Sunday, January 26, 2020

The Confession of Lily Dare


If you have a low tolerance for high camp and Charles Busch’s (The Divine Sister, Vampire Lesbians of Sodom, The Tale of the Allergist’s Wife) brand of female impersonation, you can skip this play and the rest of this review. If, on the other hand, you are a Busch devotee, you will want to hurry to the Cherry Lane Theatre for his newest play's Primary Stages premiere. My fears that Busch’s usual shtick might have gone stale by now proved unfounded. As both performer and playwright, he is in good form. In the words of the program, the title character, played by Busch of course, goes “from convent girl to cabaret chanteuse to infamous madame.” Busch has been very generous to the rest of the cast, particularly to Jennifer van Dyck (The Divine Sister, Two Shakespearean Actors) and Christopher Borg (Too Much Light Makes the Baby Go Blind), both of whom get ample time to shine in multiple juicy roles. The other three actors only have a single role to fill. Nancy Anderson (Wonderful Town, A Class Act) and Kendal Sparks (Judith of Bethulia, Where’s Charley) are both fine as Lily’s longtime friends. The final cast member is none other than Howard McGillin (The Phantom of the Opera, Anything Goes), who fits right in as Lily’s suave nemesis. As in any Busch work, there is no shortage of laugh lines. Lily’s cabaret rendition of “Pirate Joe” is worth the price of admission. The action does lag occasionally; a slight trim would be beneficial. The costumes by Rachel Townsend and wigs by Katherine Carr are a show all by themselves. The set by Brian T. Whitehill (You Should Be So Lucky) is not at the same level, but good enough. Carl Andress (The Divine Sister, Die Mommie Die!) once again shows his talent for directing Busch’s work. Depending on your comfort level for camp, you will either be delighted or miserable. Running time: two hours including intermission.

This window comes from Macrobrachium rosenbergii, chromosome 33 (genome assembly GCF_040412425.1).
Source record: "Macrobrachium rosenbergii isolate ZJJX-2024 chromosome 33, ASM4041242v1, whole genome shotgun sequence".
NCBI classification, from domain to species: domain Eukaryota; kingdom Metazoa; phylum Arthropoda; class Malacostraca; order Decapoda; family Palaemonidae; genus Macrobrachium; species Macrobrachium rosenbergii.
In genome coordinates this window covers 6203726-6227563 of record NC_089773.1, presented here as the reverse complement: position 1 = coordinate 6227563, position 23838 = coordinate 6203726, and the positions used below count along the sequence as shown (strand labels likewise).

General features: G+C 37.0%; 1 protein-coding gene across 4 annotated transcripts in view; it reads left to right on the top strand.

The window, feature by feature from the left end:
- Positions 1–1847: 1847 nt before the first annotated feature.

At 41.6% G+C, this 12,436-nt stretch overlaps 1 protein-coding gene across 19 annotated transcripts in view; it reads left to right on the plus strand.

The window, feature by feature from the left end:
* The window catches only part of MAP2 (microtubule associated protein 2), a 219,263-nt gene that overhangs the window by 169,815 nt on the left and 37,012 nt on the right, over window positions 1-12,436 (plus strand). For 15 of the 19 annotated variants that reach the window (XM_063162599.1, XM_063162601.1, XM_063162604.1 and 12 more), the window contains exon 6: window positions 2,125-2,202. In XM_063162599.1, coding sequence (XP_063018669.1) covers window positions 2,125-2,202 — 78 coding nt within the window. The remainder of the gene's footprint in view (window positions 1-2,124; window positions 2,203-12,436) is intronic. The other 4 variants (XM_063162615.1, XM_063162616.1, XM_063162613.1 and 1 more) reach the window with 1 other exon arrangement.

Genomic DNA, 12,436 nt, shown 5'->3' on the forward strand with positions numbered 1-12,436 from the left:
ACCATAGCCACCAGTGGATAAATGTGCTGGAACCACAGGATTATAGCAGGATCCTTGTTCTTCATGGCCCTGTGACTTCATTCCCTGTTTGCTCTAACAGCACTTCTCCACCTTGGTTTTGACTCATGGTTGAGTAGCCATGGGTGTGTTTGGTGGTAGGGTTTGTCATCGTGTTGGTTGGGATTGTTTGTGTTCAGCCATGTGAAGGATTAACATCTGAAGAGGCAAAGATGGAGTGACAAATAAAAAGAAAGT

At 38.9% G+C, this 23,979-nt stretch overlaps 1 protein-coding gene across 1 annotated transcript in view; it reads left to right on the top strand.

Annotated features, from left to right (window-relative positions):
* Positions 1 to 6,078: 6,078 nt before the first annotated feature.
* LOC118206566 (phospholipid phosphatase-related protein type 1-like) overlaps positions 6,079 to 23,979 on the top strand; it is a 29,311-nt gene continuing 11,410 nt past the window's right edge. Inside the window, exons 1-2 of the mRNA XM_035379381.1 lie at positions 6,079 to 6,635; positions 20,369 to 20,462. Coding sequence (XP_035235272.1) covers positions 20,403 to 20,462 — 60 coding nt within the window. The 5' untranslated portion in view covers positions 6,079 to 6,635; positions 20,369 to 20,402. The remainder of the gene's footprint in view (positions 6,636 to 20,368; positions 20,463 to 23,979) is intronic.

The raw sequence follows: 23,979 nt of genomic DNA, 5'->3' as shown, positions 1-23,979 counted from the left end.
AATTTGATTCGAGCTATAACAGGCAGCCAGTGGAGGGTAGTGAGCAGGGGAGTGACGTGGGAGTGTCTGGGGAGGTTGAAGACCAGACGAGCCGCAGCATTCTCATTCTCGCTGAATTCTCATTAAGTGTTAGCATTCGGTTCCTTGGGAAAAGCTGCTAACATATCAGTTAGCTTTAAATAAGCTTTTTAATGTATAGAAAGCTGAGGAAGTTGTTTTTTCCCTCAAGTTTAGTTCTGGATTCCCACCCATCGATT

Tuesday, January 21, 2020

Grand Horizons


Of the three Bess Wohl plays to make it to New York this season (the other two were Continuity and Make Believe), this new play, which marks Wohl’s Broadway debut. is far and away the funniest and slickest. While it lacks the innovation of Make Believe or Wohl’s earlier play Small Mouth Sounds, and has a few minor problems, it is irresistibly entertaining. Furthermore, it provides a marvelous showcase for two fine actors, Jane Alexander (The Sisters Rosensweig, First Monday in October) and James Cromwell (“Babe,” The Invention of Love), as well as juicy roles for the other five actors. Shortly after Nancy and Bill move into the titular senior community after their 50th anniversary, Nancy suddenly announces that she wants a divorce. Bill does not object. Their two adult sons, the practical, unemotional Ben (Ben McKenzie; “The Report”) and the overemotional Brian (Michael Urie; Torch Song, Buyer & Cellar), arrive, along with Ben’s very pregnant wife Jess (Ashley Park; Mean Girls), to attempt to talk them out of divorce. There are two additional characters, Tommy (Maulik Pancholy; It’s Only a Play, “30 Rock”) and Carla (Priscilla Lopez; In the Heights, Pippin), each of whom has a marvelous scene that probably should have been cut despite its entertainment value. The dialogue is very funny and often witty but occasionally stoops to sitcom level. Amidst the hilarity, there are moments that raise thought-provoking issues of identity, parenthood, female empowerment, and the difficulty of clear, honest communication. Most of the time, the mix works well. The production levels are very high. Instead of a curtain, there is a gigantic projection by Bryce Cutler (Soft Power) of an aerial view of row after row of identical attached houses. The set by Clint Ramos (Torch Song, Once on This Island) shows the first floor of one of the units, blandly neutral, accented by safety grab bars in peculiar places. The costumes by Linda Cho (The Lifespan of a Fact) befit the characters well. Leigh Silverman’s (The Lifespan of a Fact, Chinglish) direction is assured. While it may not be the best play I have seen recently, it certainly is the funniest. The audience loved it. Running time: two hours ten minutes including intermission.

NOTE: Did Second Stage learn nothing from the mistakes made at the Tony Kiser Theater when they renovated the Helen Hayes Theater? Once again, the cramped seats are unstaggered with very narrow armrests and little legroom.